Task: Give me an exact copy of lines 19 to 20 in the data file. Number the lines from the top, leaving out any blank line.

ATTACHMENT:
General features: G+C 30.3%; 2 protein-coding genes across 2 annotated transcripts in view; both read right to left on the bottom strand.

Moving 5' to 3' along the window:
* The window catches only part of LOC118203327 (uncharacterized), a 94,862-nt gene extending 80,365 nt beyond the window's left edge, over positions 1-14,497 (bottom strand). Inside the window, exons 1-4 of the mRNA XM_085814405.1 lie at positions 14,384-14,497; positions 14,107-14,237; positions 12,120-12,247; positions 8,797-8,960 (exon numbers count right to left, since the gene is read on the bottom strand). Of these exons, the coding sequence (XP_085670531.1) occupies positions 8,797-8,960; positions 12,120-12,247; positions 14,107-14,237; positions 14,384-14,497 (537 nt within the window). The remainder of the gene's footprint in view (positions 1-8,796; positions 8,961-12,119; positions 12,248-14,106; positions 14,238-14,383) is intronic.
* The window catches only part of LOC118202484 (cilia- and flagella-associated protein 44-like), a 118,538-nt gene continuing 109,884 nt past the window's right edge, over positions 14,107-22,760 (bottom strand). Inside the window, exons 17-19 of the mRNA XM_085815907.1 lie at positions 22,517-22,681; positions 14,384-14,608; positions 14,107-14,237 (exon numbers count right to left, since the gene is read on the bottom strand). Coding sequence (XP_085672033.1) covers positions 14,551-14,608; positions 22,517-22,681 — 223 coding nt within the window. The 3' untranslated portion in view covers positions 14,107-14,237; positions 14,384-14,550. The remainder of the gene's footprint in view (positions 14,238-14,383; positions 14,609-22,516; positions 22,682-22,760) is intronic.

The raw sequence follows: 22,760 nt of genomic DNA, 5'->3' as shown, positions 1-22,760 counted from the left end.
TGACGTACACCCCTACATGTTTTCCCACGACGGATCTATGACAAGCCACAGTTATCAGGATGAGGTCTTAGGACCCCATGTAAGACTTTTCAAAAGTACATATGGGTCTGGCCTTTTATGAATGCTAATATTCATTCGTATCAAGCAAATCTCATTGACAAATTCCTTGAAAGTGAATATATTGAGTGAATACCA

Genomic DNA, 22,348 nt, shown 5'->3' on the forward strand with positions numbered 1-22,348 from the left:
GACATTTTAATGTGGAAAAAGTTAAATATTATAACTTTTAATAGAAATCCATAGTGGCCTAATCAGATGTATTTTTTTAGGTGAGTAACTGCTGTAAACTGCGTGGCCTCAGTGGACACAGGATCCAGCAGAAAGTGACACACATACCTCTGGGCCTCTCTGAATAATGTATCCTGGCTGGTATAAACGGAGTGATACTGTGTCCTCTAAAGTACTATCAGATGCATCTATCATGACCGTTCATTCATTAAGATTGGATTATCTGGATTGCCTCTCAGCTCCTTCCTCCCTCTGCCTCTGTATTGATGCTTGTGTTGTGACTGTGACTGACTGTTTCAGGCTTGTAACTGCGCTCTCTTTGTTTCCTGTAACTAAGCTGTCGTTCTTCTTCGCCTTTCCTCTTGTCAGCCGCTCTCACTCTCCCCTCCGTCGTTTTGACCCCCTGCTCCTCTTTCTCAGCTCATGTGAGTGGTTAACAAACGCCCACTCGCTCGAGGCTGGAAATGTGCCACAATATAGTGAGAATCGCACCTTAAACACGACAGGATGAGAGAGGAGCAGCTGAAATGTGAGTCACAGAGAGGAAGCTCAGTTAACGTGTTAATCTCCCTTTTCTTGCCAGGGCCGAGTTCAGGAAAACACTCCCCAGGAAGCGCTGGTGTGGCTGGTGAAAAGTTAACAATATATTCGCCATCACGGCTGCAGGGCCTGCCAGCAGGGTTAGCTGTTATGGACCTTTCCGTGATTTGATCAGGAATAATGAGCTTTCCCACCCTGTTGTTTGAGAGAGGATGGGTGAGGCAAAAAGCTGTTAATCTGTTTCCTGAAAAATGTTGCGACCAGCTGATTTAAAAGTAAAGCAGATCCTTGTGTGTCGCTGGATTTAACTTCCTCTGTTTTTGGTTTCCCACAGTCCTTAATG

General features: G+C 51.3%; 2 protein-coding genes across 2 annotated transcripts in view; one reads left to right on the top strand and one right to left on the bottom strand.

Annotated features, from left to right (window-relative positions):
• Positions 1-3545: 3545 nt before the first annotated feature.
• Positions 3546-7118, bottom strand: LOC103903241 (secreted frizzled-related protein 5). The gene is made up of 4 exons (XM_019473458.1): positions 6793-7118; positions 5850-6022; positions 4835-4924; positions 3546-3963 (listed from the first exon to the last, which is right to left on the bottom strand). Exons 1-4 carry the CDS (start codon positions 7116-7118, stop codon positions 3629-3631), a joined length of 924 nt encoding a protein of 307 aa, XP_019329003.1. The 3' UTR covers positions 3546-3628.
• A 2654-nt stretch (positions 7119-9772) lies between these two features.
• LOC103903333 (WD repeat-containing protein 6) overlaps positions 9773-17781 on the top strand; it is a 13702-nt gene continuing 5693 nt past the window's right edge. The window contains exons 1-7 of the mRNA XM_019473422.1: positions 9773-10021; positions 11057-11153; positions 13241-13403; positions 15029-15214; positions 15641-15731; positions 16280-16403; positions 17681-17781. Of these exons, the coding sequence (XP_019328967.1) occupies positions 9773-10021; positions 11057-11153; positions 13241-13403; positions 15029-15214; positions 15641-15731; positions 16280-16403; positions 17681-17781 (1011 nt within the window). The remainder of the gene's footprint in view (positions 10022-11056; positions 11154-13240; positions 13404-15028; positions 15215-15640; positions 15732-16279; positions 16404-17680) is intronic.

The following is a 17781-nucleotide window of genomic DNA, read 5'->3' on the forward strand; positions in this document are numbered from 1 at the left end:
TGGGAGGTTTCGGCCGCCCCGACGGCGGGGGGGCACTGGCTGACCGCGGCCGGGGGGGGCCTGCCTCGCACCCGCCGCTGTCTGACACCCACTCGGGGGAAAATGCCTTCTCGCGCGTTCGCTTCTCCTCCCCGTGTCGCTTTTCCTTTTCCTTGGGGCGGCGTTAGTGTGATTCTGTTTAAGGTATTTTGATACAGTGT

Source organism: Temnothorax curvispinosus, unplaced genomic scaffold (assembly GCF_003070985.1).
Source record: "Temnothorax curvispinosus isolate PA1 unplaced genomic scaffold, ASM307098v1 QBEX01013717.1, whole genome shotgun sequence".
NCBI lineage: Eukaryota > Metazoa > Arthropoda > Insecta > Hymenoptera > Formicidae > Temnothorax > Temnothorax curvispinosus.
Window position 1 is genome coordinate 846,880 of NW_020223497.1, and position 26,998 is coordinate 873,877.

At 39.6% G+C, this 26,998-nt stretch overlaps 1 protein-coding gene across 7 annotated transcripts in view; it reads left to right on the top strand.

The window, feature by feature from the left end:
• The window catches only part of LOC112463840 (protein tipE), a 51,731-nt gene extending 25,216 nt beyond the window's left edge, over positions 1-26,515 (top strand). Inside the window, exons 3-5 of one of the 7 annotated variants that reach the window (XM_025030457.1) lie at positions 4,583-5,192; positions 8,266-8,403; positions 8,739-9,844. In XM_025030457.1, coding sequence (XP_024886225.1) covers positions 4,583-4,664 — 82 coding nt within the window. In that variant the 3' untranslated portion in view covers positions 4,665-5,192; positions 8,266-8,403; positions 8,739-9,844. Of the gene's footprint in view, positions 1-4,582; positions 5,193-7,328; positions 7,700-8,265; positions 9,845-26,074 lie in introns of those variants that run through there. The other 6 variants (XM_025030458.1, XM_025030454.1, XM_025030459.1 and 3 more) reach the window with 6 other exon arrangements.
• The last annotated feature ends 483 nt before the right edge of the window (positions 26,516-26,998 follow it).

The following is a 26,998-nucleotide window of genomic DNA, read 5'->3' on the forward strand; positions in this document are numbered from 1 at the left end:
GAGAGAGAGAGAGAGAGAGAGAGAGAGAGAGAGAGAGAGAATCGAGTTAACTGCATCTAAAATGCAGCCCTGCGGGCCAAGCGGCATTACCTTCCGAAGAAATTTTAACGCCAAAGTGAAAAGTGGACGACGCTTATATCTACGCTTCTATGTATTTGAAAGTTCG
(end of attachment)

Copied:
NCBI lineage: Eukaryota > Metazoa > Arthropoda > Insecta > Hymenoptera > Formicidae > Temnothorax > Temnothorax curvispinosus.
Window position 1 is genome coordinate 846,880 of NW_020223497.1, and position 26,998 is coordinate 873,877.